I told Pete yesterday that I wasn't sure how I was going to get it all done before bedtime. The kids were outside and I had a little grumble session, rattling off a list of all that I needed to do in the next 24 hours. At the top of the list was peel and seed – and then can – the tomatoes, stem and process the green beans, and make pickles. Somehow I had bushels of produce piling up on my porch and in my kitchen and I needed to put the time in to deal with them. The fruit flies were starting to gather.
And then the kids came in for lunch.
When Sage got to the kitchen he saw the big pot of water simmering away on the stove. "Whatcha doin'? Are you peeling tomatoes? I'll do it. I want to peel tomatoes!" And before I knew what had happened my kids had set up two work stations at the table and peeled, cored, and seeded a half-bushel of our garden tomatoes.
I was both grateful and amazed. You see, a long time ago we stopped forcing chores. When I'm overwhelmed I experiment with it once in a while, but it always leaves a bad taste in everyone's mouth. Forcing participation in the day-to-day workings of the family teaches that everyone must participate for the family to function (a good lesson) but it also teaches that participating in said work really sucks. Helping is not fun when you are forced to help, so I believe the positive lessons are mostly missed. So I stopped doing it.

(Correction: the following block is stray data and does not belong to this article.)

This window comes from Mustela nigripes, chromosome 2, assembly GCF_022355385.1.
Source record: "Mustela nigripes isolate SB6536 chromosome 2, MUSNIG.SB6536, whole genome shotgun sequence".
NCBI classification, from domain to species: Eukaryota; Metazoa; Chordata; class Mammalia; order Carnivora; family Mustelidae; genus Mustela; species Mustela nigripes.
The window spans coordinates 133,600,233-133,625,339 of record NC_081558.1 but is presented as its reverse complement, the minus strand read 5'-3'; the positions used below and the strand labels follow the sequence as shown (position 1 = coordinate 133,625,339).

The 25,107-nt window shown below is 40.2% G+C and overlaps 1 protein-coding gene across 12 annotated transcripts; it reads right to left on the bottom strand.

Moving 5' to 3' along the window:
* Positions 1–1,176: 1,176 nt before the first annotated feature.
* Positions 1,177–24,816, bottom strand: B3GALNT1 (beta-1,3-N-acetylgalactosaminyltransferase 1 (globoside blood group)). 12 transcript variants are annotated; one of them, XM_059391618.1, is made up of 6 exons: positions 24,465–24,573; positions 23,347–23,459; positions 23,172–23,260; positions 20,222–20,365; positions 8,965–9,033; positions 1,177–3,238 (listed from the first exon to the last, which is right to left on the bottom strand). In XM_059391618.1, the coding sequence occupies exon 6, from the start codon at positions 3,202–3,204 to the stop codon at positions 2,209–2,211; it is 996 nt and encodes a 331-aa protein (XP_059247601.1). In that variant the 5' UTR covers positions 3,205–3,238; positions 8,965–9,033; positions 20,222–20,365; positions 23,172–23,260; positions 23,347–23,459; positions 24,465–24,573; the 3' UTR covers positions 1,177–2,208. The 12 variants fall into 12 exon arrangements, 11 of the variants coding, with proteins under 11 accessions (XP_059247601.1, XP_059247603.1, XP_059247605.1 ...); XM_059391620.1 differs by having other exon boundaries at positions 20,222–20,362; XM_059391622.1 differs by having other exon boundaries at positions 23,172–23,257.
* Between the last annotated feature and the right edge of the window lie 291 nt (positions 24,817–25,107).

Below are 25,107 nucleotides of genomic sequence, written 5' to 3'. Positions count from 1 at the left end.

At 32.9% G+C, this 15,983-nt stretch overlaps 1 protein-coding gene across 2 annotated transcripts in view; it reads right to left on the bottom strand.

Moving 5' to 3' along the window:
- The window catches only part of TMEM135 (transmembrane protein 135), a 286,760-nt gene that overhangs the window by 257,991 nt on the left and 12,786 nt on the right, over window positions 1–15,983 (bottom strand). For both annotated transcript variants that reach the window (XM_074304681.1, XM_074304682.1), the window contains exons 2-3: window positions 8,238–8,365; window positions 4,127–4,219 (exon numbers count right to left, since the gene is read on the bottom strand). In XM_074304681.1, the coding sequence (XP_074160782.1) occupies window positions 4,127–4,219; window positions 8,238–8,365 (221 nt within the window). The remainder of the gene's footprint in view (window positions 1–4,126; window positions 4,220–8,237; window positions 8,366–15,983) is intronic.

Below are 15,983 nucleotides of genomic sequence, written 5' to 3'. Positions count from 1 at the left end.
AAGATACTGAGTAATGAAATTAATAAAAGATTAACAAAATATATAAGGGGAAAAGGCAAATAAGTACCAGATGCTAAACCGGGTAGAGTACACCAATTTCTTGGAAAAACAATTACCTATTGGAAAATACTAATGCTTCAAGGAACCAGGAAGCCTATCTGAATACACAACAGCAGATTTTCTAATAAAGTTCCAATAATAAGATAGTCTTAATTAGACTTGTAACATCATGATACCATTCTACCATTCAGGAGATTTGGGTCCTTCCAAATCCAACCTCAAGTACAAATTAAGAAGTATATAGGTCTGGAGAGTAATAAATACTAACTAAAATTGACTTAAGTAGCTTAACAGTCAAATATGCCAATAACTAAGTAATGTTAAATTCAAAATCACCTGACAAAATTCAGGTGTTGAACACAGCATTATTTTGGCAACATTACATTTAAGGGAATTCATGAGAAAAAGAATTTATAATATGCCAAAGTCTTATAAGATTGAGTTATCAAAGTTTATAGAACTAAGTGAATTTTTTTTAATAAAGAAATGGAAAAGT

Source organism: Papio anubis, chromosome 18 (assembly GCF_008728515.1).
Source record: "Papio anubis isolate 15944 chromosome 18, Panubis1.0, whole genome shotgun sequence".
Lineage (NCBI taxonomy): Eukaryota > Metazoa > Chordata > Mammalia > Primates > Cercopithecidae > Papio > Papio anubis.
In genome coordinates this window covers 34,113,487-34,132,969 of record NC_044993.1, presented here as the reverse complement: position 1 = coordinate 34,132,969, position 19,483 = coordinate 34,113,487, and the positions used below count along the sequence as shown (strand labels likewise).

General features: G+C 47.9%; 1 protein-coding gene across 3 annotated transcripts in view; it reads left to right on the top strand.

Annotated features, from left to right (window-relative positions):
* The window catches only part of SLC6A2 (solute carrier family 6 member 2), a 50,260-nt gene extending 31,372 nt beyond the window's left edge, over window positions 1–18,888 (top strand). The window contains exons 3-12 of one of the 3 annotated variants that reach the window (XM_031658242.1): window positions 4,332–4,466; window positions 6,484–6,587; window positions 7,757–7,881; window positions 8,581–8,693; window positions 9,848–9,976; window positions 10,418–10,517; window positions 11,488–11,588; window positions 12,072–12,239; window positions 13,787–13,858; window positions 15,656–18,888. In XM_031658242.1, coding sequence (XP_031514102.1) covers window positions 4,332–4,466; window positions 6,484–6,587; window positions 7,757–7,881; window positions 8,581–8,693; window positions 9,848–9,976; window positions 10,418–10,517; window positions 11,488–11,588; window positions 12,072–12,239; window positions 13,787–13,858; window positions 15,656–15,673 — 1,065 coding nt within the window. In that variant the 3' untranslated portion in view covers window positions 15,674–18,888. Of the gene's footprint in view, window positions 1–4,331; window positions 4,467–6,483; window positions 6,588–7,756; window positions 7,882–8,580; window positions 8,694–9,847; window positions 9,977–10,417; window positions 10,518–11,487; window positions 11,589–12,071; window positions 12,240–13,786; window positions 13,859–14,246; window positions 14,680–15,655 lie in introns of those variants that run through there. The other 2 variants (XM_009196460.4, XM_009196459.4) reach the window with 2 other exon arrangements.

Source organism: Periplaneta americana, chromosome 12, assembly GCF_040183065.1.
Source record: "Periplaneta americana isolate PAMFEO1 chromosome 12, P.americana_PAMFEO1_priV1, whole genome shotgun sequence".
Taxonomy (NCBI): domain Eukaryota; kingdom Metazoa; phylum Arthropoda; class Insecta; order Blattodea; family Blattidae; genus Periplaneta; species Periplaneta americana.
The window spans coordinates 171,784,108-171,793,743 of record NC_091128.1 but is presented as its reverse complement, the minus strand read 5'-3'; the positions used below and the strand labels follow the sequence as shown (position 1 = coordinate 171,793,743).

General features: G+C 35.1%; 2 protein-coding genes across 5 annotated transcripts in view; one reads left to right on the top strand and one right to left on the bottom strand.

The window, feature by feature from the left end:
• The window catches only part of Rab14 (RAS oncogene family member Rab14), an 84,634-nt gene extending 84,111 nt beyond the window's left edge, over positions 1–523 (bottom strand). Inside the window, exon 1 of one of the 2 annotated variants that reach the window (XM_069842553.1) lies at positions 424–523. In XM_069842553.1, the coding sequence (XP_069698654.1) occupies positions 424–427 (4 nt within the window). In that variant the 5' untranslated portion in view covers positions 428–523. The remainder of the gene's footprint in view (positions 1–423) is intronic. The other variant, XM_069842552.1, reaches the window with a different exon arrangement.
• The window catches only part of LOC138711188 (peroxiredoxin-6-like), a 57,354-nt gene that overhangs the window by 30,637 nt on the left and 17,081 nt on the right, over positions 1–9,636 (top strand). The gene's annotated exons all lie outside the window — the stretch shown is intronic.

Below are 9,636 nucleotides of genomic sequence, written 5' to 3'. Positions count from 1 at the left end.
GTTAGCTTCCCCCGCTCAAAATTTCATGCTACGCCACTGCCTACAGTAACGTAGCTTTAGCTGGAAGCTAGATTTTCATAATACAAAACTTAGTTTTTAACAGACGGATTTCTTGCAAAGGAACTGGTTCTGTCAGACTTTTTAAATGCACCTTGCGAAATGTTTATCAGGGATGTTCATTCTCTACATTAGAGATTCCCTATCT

My kids do help – every day even – but they usually get to choose how. Lupine hates clearing and washing her dishes, but she likes setting the table and wiping it down. She also loves mopping, cleaning the bathroom, and folding laundry. Do I really need to force her to wash her plate? If so, to what end?
And by preserving the notion that helping is fun, they don't hesitate to jump in and participate in our life – simply for the joy of it. And to me that's the best lesson of all.
Oh, and as for that messy work of processing tomatoes? Both my kids are pretty sensitive when it comes to anything tactile. Lupine couldn't seed a tomato with her eyes open. But tomato after tomato she kept at it, simultaneously amused and disgusted. It was awesome.